IMMH

Mirror of the World

The booklet for the special exhibition „Mirror of the World“ can be purchased in printed form at the museum’s ticket office. You can download the brochure in PDF format here.


„Capturing the world‘s most floating material in dry form“

Gustav Pauli on the skill of Anton Melbyes, 1924

Spotlights on Seascapes from three Centuries

The sea has always exerted an enormous attraction on many important artists. For centuries, the sea was considered an expression of longings, the scene of great political events and the screen of artistic creation. In fact, without seafaring, there would have been no cultural transfer across continental borders. Seascapes are more than simple depictions of maritime themes: They are landscape and history paintings, projection surfaces for atmospheres, emotions and human destinies, as well as cultural mediators.

„The face of the sea has fascinated me since childhood,“ said Professor Peter Tamm (1928-2016), founder and benefactor of the International Maritime Museum Hamburg. His decades-long passion for collecting has brought together top-class paintings from all epochs of maritime art history. In the historic exhibition rooms, the museum can only present part of its art collection. For the first time in the history of the museum, a cross-epoch selection of particularly high-quality maritime pieces is being brought together in a special exhibition. The works, some of which have never been exhibited before, are intended to make the diversity of the collection as well as the rich facets of marine painting tangible.

The exhibition begins in the 17th century in theNetherlands the cradle of seascapes. The exhibits convey the interplay of art and world history over three centuries; until the late 19th century, when marine painting loses touch with avant-garde developments, the human being is no longer the focus and the seascapes go their own way as an autonomous genre.

The so-called „Golden Age“

Amsterdam is the richest and most innovative city of the 17th century. Around 1650, more ships sail the world‘s oceans under the Dutch flag than French and English ships combined. Through international trade, with profits of over 300% per shipload, they bring unequalled wealth to the city and the country, leading to the development of a social middle class. As people have more than what they need to survive, they invest their money in art, among other things.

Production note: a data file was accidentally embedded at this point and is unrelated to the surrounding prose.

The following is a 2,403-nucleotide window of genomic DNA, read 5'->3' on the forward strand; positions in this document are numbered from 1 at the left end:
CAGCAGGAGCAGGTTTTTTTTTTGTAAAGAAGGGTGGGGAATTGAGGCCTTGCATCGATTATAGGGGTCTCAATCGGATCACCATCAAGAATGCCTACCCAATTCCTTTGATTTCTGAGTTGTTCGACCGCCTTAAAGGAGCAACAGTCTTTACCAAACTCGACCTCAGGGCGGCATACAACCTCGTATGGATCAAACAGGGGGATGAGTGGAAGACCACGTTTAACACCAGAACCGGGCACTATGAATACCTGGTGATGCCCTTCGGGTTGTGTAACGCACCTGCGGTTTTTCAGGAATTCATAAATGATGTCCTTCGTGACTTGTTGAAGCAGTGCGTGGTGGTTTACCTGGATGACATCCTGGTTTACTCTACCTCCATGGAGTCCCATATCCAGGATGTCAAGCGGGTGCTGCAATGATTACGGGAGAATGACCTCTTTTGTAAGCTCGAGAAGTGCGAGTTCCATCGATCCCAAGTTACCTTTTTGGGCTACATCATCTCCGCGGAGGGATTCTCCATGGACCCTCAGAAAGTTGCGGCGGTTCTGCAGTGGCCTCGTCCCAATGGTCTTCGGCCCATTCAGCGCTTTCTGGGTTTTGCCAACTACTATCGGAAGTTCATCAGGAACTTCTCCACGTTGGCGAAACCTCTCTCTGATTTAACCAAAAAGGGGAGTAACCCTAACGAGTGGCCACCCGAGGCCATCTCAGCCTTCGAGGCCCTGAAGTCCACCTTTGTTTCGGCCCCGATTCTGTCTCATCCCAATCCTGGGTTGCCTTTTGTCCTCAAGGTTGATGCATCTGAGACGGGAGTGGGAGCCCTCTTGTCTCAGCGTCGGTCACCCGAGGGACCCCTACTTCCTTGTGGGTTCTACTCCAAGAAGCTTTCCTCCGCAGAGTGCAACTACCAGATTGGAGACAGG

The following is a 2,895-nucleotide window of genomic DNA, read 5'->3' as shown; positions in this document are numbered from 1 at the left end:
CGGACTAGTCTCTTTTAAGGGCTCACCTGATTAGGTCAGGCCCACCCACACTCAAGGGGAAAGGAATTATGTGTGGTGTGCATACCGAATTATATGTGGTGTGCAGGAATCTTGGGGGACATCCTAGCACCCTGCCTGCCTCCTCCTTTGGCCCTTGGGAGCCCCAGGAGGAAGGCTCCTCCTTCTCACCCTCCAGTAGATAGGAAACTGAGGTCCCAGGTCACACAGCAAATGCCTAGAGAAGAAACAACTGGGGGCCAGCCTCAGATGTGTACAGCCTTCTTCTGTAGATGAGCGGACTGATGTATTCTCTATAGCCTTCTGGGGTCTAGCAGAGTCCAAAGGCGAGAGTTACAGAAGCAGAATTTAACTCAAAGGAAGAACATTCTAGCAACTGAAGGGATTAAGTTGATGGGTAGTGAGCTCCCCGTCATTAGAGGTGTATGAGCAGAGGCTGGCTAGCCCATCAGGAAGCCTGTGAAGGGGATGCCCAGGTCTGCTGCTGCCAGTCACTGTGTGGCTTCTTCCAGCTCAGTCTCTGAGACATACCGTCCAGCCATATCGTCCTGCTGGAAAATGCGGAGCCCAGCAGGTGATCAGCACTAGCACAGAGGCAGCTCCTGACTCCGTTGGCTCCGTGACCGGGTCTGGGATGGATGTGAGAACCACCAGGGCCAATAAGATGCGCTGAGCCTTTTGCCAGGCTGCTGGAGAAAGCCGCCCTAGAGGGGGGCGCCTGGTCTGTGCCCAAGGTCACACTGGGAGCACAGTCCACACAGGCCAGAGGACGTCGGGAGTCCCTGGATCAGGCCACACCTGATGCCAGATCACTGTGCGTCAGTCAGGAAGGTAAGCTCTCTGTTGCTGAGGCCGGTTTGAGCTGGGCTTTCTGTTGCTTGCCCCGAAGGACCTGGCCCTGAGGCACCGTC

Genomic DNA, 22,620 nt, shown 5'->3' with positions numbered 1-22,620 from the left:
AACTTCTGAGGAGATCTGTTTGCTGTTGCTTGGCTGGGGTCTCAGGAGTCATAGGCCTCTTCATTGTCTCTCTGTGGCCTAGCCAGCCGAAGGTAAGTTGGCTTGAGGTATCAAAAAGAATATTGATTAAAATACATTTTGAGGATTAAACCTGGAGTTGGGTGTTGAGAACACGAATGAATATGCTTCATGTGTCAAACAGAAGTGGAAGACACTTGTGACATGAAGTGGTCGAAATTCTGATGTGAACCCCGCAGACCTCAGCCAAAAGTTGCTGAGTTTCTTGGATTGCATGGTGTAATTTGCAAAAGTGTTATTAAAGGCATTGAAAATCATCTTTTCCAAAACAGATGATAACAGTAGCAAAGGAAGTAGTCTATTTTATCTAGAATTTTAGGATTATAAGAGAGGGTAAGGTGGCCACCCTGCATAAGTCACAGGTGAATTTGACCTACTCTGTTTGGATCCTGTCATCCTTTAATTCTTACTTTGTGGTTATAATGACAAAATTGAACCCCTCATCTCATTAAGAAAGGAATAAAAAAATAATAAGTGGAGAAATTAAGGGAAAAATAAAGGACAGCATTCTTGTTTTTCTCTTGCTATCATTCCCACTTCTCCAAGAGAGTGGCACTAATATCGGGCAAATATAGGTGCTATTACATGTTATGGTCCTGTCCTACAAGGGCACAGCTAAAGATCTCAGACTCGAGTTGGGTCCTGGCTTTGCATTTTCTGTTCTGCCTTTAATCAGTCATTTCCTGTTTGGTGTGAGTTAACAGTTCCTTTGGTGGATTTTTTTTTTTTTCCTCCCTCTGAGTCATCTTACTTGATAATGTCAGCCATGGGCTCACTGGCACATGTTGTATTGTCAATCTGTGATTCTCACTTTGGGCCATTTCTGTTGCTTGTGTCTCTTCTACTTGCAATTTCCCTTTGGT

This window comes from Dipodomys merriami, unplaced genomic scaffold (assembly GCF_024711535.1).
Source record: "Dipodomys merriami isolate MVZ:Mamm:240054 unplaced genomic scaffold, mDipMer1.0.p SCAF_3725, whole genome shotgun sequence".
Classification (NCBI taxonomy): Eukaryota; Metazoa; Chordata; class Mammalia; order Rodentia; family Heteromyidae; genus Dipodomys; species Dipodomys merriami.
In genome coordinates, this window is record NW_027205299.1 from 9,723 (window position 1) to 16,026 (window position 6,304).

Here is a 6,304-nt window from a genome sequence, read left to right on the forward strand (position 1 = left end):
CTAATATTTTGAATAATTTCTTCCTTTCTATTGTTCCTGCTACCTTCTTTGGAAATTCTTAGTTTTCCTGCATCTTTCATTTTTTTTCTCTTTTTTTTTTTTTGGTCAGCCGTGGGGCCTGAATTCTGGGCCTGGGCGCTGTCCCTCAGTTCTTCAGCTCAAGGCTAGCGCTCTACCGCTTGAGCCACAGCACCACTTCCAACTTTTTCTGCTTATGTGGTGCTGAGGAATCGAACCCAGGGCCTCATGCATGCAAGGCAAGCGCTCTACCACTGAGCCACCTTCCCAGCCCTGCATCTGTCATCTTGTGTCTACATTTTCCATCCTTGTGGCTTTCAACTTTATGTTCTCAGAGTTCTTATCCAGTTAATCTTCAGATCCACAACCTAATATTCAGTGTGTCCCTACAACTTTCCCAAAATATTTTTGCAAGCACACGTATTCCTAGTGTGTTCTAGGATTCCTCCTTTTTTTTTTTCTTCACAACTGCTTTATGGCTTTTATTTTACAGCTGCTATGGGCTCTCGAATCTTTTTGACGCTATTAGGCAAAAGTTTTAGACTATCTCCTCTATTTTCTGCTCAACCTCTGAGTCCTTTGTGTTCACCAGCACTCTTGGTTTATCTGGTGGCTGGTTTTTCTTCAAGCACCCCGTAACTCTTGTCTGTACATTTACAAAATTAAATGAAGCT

For the first time, painters are no longer dependent on generous patrons as clients, but can freely serve the market. As a matter of course, paintings are offered for sale at markets alongside livestock and furniture. Around 70,000 paintings are created per year – an unparalleled productivity that is still unique today and will go down in art history as the Golden Age. Of great importance is the freedom of religion prevailing in the Netherlands, which leads to a focus on everyday motifs at the expense of Christian themes and declares the common people worthy of being painted. This is no coincidence, since the middle classes make up a large number of potential buyers and they prefer to see themselves and their lives portrayed rather than complex mythological themes that only a few can decipher anyway. Since the Dutch live from the sea like hardly any other people, it is little surprise that the cradle of marine painting is to be found here.

Art of a Naval Power

From the 18th century onwards, the Netherlands had to cede its supremacy on international waters to the British Empire, which expanded at an enormous rate. Great Britain succeeds in establishing itself as a world power on the basis of the beginning of its industrialisation, maritime trade and the acquisition of colonies. Victorious naval wars against Spain, the Netherlands and France make it possible to take the leading role on the oceans.

In the population of Britain, there is a growing awareness of the importance of military successes at sea, and with it the demand for art to showcase them. Since the 15th century, it has been customary in England for foreign artists to come to the country for large commissions; for naval paintings in particular, Dutchmen. These influence the British School greatly, which is why, in addition to military motifs, there are many everyday scenes that are in close tradition with the Dutch seascapes.

Mirror of political upheavals